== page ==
Grubs getting into grass - KWWL - Eastern Iowa Breaking News, Weather, Closings

Grubs getting into grass

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WATERLOO (KWWL) -- Like most homeowners, Rita Potratz takes a lot of pride in growing a bright green lawn.

"My mother has lived here since around 1954, and never a problem like this in all these years. Never a problem like this," she explained.

When summer rains gave way to a warm stretch, her grass turned ugly.

"That's when we first started seeing brown spots, but my mother and I thought it was the sun," she said.

Rita talked to her lawn care specialist, and then called the Black Hawk County ISU Extension office.

"In the last two weeks, we've probably had 20 calls to the extension office asking - what's going on with the lawns? Why are they turning brown? What's the problem?" said Horticulturist Bryan Foster.

Foster knew exactly where to find the root of the problem.

"If you can grab a hold of the grass and pull it back and its pulling back like carpet, you'll find these little grubs laying there," he demonstrated on Potratz's yard.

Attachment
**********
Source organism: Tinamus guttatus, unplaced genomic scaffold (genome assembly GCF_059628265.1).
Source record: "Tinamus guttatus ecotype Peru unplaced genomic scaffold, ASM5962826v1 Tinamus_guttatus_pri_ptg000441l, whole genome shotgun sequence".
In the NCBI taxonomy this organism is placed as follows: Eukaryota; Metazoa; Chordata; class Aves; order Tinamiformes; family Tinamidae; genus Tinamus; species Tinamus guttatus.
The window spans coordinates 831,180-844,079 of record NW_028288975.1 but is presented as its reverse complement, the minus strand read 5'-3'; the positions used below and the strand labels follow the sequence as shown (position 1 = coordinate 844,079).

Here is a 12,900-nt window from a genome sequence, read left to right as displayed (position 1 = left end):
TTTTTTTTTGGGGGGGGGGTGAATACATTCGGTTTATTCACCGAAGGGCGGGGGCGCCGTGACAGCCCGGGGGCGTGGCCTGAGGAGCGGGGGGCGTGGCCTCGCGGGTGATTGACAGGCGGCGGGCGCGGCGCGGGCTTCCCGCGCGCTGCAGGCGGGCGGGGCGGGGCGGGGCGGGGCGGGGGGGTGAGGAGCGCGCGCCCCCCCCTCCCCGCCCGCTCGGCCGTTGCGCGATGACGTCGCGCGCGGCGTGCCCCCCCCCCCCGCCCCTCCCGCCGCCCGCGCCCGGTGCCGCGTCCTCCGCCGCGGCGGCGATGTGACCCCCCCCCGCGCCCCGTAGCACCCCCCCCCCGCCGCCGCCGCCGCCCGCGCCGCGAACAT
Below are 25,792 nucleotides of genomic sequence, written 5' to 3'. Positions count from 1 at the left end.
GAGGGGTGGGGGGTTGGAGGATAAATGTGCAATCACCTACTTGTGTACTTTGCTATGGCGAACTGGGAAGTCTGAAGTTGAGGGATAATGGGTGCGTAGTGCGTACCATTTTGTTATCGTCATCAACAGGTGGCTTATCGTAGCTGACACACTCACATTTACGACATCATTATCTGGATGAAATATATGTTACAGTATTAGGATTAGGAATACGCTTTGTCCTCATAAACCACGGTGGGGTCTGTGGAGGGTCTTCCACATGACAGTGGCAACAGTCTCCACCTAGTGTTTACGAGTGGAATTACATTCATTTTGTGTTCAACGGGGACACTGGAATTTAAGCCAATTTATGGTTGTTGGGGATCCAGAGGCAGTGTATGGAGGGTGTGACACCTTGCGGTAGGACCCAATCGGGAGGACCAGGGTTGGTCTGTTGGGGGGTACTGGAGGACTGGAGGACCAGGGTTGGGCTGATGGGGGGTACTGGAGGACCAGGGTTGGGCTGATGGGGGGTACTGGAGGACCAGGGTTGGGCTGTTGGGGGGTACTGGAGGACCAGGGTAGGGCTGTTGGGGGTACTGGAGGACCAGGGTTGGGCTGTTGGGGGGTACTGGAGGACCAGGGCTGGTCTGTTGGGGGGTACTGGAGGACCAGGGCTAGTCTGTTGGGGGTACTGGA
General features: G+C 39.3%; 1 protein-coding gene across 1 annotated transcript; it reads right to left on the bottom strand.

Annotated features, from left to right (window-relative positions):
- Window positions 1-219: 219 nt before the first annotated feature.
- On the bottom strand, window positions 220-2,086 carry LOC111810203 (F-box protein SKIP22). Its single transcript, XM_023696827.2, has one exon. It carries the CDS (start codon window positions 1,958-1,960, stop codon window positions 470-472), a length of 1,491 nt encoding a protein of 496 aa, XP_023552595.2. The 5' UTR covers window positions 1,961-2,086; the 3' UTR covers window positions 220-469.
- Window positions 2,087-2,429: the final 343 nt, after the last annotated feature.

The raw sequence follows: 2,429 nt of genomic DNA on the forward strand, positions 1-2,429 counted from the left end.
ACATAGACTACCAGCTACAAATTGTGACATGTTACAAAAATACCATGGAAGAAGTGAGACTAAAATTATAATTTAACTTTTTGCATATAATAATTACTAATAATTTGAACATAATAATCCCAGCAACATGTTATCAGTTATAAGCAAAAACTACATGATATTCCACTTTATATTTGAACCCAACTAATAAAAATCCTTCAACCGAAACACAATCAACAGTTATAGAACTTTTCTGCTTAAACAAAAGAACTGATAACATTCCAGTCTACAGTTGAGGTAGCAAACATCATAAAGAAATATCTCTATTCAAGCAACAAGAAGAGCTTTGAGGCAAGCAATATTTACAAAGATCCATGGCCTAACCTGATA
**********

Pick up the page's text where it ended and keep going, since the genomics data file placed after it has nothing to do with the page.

"It was so gross! Yes, this is super gross," Potratz added.

The grubs -- which more than likely are baby Japanese Beetles -- are living right beneath the surface of Potratz's grass. And as it turns out, under many of her neighbor's lawns as well.

"Once they're in an area, they're going to keep reproducing there. There's no way to eliminate, so you just manage them," said Foster.

Potratz's lawn care expert sprinkled a specialty product on her lawn. As it rains, the treatment will sink into the dirt.

"They actually attack the life-cycle of the grub so when it goes to pupate it dies," Foster said. "Now, the good news is, if you keep watering this after you take care of the grubs it will grow back."

Which is great news for Potratz. After half-a-decade without any problems, she's not about to let a bunch of creepy crawlers kill her lawn.

"I sure hope we'll have a green lawn before the snow hits!" she said.

If you have a grub problem, Foster is more than happy to help you out. It also gives him a chance to take a sample of the grubs. Researchers keep track of which species are living in different communities.

Online Reporter Colleen O'Shaughnessy

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